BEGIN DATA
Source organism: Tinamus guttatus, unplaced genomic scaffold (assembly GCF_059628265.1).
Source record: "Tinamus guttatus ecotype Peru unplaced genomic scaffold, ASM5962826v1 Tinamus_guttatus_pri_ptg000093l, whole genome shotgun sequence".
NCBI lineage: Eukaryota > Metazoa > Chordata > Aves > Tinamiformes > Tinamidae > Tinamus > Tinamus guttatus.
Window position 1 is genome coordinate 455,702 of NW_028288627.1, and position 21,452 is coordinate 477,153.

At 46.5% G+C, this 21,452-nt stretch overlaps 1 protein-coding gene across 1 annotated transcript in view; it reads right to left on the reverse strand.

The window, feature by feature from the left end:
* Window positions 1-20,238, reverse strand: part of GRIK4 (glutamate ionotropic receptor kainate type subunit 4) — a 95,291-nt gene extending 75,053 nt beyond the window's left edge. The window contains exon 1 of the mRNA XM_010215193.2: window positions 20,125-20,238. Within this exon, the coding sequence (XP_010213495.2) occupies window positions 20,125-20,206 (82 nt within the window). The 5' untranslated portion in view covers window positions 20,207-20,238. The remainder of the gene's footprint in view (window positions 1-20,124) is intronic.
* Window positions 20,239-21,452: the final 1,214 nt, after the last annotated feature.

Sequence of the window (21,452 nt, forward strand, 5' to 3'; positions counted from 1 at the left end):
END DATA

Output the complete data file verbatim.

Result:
Source organism: Tinamus guttatus, unplaced genomic scaffold (assembly GCF_059628265.1).
Source record: "Tinamus guttatus ecotype Peru unplaced genomic scaffold, ASM5962826v1 Tinamus_guttatus_pri_ptg000093l, whole genome shotgun sequence".
NCBI lineage: Eukaryota > Metazoa > Chordata > Aves > Tinamiformes > Tinamidae > Tinamus > Tinamus guttatus.
Window position 1 is genome coordinate 455,702 of NW_028288627.1, and position 21,452 is coordinate 477,153.

At 46.5% G+C, this 21,452-nt stretch overlaps 1 protein-coding gene across 1 annotated transcript in view; it reads right to left on the reverse strand.

The window, feature by feature from the left end:
* Window positions 1-20,238, reverse strand: part of GRIK4 (glutamate ionotropic receptor kainate type subunit 4) — a 95,291-nt gene extending 75,053 nt beyond the window's left edge. The window contains exon 1 of the mRNA XM_010215193.2: window positions 20,125-20,238. Within this exon, the coding sequence (XP_010213495.2) occupies window positions 20,125-20,206 (82 nt within the window). The 5' untranslated portion in view covers window positions 20,207-20,238. The remainder of the gene's footprint in view (window positions 1-20,124) is intronic.
* Window positions 20,239-21,452: the final 1,214 nt, after the last annotated feature.

Sequence of the window (21,452 nt, forward strand, 5' to 3'; positions counted from 1 at the left end):